Inside Frieze Los Angeles, California’s Hottest Art Fair

Robert Downey Jr., Will Ferrell and Rob Lowe were among the celebs who turned out for Frieze L.A.’s VIP preview.

Jet-set celebs and VIPs typically scour the globe from Miami to Maastrich in search of the fine art world’s flashiest fairs, but Frieze Los Angeles puts one of the best right in their backyards. Robert Downey Jr., Will Ferrell, and Rob Lowe were just some of the celebs who attended an invitation-only preview, alongside art world royalty like curator Thelma Golden and writer Kenny Schachter.

Frieze L.A. debuted in 2019. Last year marked the fair’s largest-ever edition, but this year’s exhibit is smaller—down from 120 galleries across two tents to 95 galleries under one big top. No matter the size, the event is always a mainstay of the art world—here are five must-see booths to check out before Frieze L.A. wraps on March 3.


(Courtesy of the artists and BLUM Los Angeles, Tokyo, New York. Photo by Hannah Mjølsnes)

This year marks 30 years of BLUM—originally known as BLUM + POE—anchoring L.A.’s galleries. Their booth is one of the first to welcome attendees at the entrance to Frieze L.A.. Inside, recent works from BLUM’s 60 international artists offer thrills, snark and flash. Yuji Ueda’s vases on the floor ooze as if they’re not really made of ceramic. The sunset scene by trending painter Friedrich Kunath seems to cast a glow on them, but maybe that’s just the neon lights on Alvaro Barrington’s sculptural portrait of a dunking Kobe Bryant surrounded by milk crates mounted on mirrors—an ultimate ode to L.A.

Proyectos Monclova


Eye-catching tangerine walls both complement the art and attract viewers into Mexico City-based Proyectos Monclova’s presentation of Mexican artists Aydeé Rodríguez López and David Montaño Roque. López’s works of oil on canvas, each mounted on hand-carved, dyed poplar wood frames, honor the legacies of Afro-Mexican laborers and the strife of the Spanish Conquest.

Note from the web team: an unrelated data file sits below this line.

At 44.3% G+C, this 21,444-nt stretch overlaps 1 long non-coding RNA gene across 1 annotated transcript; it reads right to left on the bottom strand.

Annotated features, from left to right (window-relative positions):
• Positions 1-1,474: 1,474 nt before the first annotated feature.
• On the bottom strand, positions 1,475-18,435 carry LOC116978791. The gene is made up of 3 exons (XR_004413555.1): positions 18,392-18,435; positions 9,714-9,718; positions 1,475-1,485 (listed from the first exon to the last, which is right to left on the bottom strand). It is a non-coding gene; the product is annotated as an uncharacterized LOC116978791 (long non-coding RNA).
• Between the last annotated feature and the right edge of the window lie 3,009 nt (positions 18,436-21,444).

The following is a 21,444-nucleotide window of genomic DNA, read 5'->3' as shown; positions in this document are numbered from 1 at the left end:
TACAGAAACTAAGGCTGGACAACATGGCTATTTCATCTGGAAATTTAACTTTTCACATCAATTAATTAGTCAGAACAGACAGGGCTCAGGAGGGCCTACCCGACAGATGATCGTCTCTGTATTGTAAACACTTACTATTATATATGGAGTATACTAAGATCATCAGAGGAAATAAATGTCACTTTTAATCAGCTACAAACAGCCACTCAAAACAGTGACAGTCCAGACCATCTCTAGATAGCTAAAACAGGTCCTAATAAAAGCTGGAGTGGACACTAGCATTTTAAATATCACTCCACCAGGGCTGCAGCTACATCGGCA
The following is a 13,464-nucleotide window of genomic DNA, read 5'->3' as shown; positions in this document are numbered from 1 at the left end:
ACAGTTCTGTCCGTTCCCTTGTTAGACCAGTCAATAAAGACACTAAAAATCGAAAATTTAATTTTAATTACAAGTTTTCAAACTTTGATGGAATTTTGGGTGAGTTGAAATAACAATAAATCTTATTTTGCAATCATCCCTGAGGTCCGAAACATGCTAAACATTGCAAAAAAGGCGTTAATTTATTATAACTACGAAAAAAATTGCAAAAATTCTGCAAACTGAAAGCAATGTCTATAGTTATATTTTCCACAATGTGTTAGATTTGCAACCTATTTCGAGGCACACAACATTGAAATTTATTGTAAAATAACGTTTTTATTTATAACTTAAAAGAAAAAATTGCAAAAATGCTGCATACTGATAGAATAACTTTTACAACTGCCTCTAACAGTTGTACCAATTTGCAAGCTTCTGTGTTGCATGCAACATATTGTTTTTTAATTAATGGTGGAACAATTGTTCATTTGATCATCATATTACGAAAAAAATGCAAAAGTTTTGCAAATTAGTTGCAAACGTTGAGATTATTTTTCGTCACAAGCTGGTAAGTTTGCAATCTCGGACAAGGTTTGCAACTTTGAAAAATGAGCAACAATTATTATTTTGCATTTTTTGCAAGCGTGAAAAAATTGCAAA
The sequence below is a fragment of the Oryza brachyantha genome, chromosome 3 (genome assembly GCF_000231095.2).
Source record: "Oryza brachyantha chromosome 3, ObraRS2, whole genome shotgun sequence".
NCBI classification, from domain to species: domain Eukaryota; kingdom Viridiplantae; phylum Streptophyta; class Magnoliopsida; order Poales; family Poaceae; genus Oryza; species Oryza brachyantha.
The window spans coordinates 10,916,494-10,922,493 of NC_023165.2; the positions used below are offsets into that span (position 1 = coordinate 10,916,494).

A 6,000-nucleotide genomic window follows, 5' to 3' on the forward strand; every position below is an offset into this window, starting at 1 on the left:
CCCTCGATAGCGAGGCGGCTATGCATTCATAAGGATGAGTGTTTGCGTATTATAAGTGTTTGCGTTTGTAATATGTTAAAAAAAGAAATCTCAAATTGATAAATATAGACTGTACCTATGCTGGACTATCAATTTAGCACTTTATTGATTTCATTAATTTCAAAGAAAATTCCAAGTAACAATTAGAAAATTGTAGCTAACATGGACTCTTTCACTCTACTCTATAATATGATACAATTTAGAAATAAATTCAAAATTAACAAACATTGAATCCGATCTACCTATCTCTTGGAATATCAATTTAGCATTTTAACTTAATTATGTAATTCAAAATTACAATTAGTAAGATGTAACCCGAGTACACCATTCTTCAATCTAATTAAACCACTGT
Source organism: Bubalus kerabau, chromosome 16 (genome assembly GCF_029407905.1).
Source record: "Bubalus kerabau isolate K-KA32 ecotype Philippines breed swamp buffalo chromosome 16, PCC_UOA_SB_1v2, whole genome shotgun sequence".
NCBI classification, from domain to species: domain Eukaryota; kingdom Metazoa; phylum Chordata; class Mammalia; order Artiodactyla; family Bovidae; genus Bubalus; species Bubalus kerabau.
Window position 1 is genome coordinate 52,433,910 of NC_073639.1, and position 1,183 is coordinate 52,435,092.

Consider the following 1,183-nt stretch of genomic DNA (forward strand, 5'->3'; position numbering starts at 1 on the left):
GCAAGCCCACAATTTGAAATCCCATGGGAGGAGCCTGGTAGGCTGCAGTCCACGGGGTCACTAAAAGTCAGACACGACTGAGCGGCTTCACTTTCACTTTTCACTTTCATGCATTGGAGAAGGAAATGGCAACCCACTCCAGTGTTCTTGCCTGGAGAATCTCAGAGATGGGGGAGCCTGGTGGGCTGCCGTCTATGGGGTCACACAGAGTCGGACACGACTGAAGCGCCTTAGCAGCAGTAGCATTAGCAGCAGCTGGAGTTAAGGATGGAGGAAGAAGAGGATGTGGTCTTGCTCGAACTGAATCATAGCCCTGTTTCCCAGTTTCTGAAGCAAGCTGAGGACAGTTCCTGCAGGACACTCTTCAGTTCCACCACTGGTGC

Meanwhile, Roque’s freestanding sculptures of animate masks featuring horse hair and deer antlers—also featuring hand-dyed and carved poplar bases—conjure the ritual Dance of the Devils. The duo’s shared enthusiasm for overlooked histories has inspired plenty of buyers. L.A.-based curator Claudia Huiza tells us that she sold two works on-view by whispering admiration in the ear of an established Mexican collector.


(Courtesy of the artist and Kasmin, New York)

She’s back…and better than ever. L.A.-born and Pittsburgh-based sculptor Vanessa German made a huge splash two years back when her scintillating, maximalist sculptures went on-view at Kasmin’s booth during New York’s Independent Art Fair in May 2022.

Frieze L.A., however, debuts German’s latest experiments in sweet, scintillating rose quartz. She conceptualized the whole series, in fact, for this very event. The forms themselves range from busts to skateboards and even a machine gun, altogether honoring her hometown’s hip-hop history while casting the Black community’s cultural contributions in new, complex, and loving lights. She’s recorded prayers to accompany certain sculptures on-view, available to hear on request.


(Courtesy of the artists and OMR, Mexico City. Photo by Jacob Flood)

The Mexico City-based OMR booth features the work of five artists total, including Pia Camil’s drawings inspired by recent stay in a South Indian Ayurvedic village and a scaly, gilded sculpture by Gabriel Rico.

The varied efforts of Eduardo Sarabia, however, carry the showcase, imbuing archetypal craft techniques like stained glass, ceramic tile, and classic oil painting with contemporary iconography like dice and mirror pics rife with mysticism and sex appeal. Two vivid babes drawn by buzzy artist Simon Fujiwara hail from his ongoing Who The Baer series. Their buxom forms recall a Ganguin fetish for Tahiti against the booth’s opposite wall.

Tina Kim Gallery

(Courtesy of Tina Kim Gallery. Photo by Charles Roussel)

Pioneering powerbroker Tina Kim is sharing an extensive array of works from her notably intellectual roster all weekend. Disparate artistic approaches harmonize on the common ground of mesmerizing patterns. Jennifer Tee has a solo show at Tina Kim New York right now, and one of her works in Tina Kim’s Frieze L.A. booth features a series of tulip petal collages, which she scans and rearranges into the blueprints of big transatlantic ships.

A psychedelic, mixed-media trapunto painting by Pacita Abad highlights Tee’s earthy hues. Sculptures punctuate the full mix, from a compact example of Mire Lee’s body horror to a tall, dark, bronze screen by Ghada Amer that’s embossed with a topless beauty that’s seemingly straight from a European porn zine.